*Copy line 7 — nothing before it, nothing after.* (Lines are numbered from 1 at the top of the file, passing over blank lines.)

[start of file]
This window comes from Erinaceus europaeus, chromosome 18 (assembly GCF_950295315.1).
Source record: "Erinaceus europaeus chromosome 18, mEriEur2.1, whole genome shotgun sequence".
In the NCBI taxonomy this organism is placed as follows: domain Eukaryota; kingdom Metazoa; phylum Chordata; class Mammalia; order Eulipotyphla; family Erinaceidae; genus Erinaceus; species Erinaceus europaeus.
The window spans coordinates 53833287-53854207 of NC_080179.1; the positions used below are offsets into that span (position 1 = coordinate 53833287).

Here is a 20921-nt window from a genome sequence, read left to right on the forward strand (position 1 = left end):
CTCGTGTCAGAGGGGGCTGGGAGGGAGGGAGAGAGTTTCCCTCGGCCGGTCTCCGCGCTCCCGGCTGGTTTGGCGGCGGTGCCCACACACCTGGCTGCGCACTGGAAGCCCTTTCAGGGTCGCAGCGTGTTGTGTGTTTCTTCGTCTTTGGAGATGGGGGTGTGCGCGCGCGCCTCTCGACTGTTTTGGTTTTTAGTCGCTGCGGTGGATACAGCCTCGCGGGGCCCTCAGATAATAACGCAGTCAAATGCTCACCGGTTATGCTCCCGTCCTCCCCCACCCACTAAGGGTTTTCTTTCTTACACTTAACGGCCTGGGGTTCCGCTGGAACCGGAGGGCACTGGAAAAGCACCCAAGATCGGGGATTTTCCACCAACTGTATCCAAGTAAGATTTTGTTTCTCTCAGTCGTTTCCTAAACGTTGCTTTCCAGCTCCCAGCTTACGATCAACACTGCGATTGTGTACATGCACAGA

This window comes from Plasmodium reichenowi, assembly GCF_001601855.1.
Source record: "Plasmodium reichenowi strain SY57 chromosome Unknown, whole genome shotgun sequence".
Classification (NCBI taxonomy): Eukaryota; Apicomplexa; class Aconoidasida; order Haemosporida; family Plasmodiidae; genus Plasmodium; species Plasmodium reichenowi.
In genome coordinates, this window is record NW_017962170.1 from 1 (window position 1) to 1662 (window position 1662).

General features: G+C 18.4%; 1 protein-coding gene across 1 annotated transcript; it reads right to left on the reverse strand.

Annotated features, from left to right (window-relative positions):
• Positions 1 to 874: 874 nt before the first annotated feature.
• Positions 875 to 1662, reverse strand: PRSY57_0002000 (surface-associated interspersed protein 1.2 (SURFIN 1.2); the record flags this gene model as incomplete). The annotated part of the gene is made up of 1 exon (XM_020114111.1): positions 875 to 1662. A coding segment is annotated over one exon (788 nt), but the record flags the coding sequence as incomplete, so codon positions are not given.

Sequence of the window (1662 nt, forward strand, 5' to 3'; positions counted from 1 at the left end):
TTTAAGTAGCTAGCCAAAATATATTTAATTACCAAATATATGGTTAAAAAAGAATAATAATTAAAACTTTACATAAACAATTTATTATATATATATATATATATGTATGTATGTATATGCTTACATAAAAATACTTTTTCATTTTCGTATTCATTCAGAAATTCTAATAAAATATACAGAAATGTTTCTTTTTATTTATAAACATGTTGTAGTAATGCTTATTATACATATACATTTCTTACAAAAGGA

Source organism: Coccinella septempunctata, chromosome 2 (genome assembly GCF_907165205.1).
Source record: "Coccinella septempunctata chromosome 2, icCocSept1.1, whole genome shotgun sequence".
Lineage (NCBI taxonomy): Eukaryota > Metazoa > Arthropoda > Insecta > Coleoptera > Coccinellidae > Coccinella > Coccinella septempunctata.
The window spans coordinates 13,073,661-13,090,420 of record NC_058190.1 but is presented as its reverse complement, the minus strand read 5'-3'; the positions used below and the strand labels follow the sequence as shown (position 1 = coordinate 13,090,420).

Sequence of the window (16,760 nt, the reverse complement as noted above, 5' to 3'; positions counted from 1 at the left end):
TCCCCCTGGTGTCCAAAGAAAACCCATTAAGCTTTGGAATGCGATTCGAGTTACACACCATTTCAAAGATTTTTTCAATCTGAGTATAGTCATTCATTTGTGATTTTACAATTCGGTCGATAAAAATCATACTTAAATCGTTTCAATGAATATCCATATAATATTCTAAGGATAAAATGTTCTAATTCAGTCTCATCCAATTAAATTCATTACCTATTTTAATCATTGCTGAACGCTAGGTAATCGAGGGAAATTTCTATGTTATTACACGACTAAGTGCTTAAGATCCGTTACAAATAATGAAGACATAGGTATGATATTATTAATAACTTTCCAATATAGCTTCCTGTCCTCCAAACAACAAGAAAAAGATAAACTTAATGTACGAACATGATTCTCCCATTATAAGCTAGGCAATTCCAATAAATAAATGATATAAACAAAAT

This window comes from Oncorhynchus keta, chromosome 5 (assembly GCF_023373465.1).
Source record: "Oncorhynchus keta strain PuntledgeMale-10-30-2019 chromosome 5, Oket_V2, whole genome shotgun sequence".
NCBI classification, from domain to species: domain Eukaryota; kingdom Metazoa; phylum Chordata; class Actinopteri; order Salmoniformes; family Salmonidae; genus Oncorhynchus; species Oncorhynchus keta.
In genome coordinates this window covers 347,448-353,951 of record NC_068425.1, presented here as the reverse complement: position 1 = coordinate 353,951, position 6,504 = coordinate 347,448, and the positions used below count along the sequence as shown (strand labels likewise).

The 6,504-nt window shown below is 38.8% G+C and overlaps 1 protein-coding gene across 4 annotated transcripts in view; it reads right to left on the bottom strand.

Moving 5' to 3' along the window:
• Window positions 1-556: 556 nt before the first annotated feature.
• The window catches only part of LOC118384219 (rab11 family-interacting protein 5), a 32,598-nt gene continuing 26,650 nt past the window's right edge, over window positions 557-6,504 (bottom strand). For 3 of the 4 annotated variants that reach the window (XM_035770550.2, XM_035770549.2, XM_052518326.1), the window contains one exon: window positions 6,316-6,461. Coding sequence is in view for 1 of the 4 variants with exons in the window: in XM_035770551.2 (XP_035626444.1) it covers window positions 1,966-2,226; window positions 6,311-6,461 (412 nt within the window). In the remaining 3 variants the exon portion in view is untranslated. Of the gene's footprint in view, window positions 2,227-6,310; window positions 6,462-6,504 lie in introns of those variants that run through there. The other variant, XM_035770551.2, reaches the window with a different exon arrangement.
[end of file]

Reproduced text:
This window comes from Plasmodium reichenowi, assembly GCF_001601855.1.